We will mobilize America around this mission for a historic investment in the American people and our planet. That’s the benefit of a Green New Deal: we will build a 100 percent clean energy economy that both combats the climate crisis and tackles structural inequality. This issue is not only about saving the planet, it’s about serving its people. The purpose of building more resilient communities and ensuring environmental justice for all is to improve life for everyone. Whether you are an energy worker transitioning to a new job or a family of color living next to a former coal plant, whether you are in a rural town recovering from a massive flood or coastal city bracing for major hurricane, everyone counts in America. All of us need to work together and mobilize the greatness of the United States to build a 21st Century clean energy economy with ten million good paying job opportunities.

Environmental Justice for All
  • Pass new civil rights legislation to prevent environmental discrimination:
  •     Require all federal actions to be reviewed for environmental and health impacts on low-income and marginalized communities by law to ensure they do not result in disparate health and environmental impacts. Through Executive Order 12898, the federal government is required to take disparate health and environmental impacts into consideration. I would codify this executive order into law. This new law would also require free, informed, and prior consent from tribal nations before engaging in major infrastructure projects on lands covered by treaties.
  •       Reform and empower the EPA’s Office of External Civil Rights Compliance to bring justice to victims of environmental discrimination.In nearly 50 years, the Environmental Protect Agency has only made a finding of discrimination in one situation: Flint, Michigan. Since 1993, they have received 300 complaints, yet dismissed over 9 out of every 10. According to the US Commission on Civil Rights, the EPA has “avoided pushing civil rights complaints alleging discrimination based on disparate impact for fear that the agency would lose such a case if challenged in court.” That will change in my administration. I will empower the EPA to pursue environmental justice against corporate polluters to ensure that low-income and marginalized communities do not continue to bear the unfair health burden of pollution.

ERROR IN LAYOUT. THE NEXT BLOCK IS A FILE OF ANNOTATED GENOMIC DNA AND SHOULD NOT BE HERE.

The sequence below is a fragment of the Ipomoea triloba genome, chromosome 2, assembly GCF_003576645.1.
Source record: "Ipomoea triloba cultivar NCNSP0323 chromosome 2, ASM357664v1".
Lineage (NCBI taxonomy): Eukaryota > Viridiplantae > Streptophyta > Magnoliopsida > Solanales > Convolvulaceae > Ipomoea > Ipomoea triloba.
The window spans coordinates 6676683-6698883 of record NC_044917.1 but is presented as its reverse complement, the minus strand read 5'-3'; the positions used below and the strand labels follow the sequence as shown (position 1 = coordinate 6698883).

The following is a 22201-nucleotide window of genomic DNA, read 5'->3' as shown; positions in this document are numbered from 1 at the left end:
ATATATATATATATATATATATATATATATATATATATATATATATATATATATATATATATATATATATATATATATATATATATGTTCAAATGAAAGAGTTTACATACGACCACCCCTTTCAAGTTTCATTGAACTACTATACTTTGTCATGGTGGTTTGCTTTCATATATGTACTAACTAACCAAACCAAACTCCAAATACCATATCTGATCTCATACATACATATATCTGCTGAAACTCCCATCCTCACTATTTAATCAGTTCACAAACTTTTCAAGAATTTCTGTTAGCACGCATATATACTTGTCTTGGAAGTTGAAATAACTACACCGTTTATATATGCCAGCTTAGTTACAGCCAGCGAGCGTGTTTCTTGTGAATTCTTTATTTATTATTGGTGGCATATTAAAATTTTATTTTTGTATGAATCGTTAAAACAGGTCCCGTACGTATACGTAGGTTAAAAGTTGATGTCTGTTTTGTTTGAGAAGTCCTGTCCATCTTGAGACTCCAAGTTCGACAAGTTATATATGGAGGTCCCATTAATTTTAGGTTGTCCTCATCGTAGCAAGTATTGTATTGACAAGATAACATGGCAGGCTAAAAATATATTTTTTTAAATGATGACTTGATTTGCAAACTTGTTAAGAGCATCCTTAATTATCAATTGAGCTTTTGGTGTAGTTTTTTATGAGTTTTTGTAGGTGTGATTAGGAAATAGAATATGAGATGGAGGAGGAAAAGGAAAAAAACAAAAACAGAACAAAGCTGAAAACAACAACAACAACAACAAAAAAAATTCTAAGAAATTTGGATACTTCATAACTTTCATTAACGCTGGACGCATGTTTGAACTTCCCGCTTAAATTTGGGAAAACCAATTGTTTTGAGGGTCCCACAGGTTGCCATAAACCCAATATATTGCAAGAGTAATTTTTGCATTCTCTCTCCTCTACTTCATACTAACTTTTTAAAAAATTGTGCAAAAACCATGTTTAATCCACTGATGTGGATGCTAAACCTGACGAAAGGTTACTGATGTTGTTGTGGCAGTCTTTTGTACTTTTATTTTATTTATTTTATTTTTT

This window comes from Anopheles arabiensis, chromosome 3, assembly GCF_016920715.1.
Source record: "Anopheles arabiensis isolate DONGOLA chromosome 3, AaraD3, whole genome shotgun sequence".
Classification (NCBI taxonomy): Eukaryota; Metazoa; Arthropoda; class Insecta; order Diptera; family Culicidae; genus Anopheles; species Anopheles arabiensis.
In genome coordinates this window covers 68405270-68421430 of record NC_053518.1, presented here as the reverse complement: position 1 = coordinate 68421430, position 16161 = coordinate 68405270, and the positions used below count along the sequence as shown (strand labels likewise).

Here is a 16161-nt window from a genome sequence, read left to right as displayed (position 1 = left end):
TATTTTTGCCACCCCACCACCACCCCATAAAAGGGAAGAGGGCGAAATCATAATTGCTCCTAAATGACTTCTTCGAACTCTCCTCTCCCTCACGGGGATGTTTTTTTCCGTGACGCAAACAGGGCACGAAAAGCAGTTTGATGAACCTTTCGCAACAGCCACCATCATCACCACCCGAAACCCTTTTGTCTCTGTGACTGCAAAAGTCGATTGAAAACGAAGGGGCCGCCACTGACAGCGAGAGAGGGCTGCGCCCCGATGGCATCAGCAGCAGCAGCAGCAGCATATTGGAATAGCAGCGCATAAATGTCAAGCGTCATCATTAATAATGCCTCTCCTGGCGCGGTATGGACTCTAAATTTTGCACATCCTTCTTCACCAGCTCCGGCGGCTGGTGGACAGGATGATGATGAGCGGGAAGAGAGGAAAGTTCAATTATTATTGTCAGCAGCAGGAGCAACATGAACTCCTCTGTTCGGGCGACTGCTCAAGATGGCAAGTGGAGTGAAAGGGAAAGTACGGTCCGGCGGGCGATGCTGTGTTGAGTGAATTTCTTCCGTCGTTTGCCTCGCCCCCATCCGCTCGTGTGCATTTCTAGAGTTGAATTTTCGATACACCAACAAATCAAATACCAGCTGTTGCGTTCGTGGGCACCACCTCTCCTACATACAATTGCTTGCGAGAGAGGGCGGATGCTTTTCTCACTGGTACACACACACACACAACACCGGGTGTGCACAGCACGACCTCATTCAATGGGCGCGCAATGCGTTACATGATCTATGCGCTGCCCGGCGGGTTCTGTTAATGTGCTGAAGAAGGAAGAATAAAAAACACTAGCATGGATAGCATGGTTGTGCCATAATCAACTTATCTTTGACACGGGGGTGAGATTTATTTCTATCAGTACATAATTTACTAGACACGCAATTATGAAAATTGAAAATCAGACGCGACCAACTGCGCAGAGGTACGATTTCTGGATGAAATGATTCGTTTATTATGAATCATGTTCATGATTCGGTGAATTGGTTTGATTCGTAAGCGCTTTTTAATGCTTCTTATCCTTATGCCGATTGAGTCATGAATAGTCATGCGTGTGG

•      Institute a private right of action for Title VI civil rights actions.Under Title VI of the Civil Rights Act of 1964, government programs were prohibited from having disparate impact on marginalized communities. Following the 2001 Supreme Court Case Alexander v. Sandoval, private individuals lost the right to directly pursue a lawsuit for discrimination and instead had to rely on government agencies that are often under-resourced and subject to political mandates. Justice should not be based on the priorities of the administration that happens to run the EPA. Those impacted by discrimination should have the right to have their case heard by the courts.
  •        Require state governments receiving EPA assistance to implement environmental justice action plans that meet minimum standards and are verified by the EPA. Organizations, including state governments, that receive EPA assistance are required to provide evidence that they comply with civil rights standards, an Assurance of Compliance. These commitments are not always enforced. I will require state and local governments to have clearly defined policies to combat environmental discrimination and meet minimum standards to receive these funds.
  • Create a new “Economic Guarantee for Fossil Fuel Workers” to support workers in the oil, gas, and fossil fuel industry affected by the transition away from fossil fuels. For generations, coal workers and oil and gas employees have helped power our homes and businesses, now as we transition to a clean energy economy, we must help power their future. Thousands of energy workers have already lost their jobs due to an increasingly uneconomical coal industry. Our transformation away from fossil fuels will affect millions of workers and requires an economic security guarantee, similar to the GI Bill for returning veterans of World War II, including guaranteeing health care and disability benefits including specific programs like the Black Lung Disability Trust Fund, supporting retirement including by defending pensions for mineworkers, targeting economic development to communities displaced by shut-downs of plants, and supporting local communities through training and educational assistance including through union-driven programs like the successful programsoperated by the International Brotherhood of Electrical Workers.
  • Establish a National Climate Council within the White House. Climate change is an existential threat to our future and will require federal efforts from more than any one agency. I will establish a National Climate Council within the White House, similar to the National Security Council, headed by a National Climate Advisor. This office will include climate scientists, engineers, and other leaders in developing and implementing climate policy to ensure all presidential priorities are aligned with environmental justice and climate resilience goals. Attendees of the council will include the leadership of the relevant government agencies, including EPA, Interior, State, Defense, Transportation, HUD, and Justice.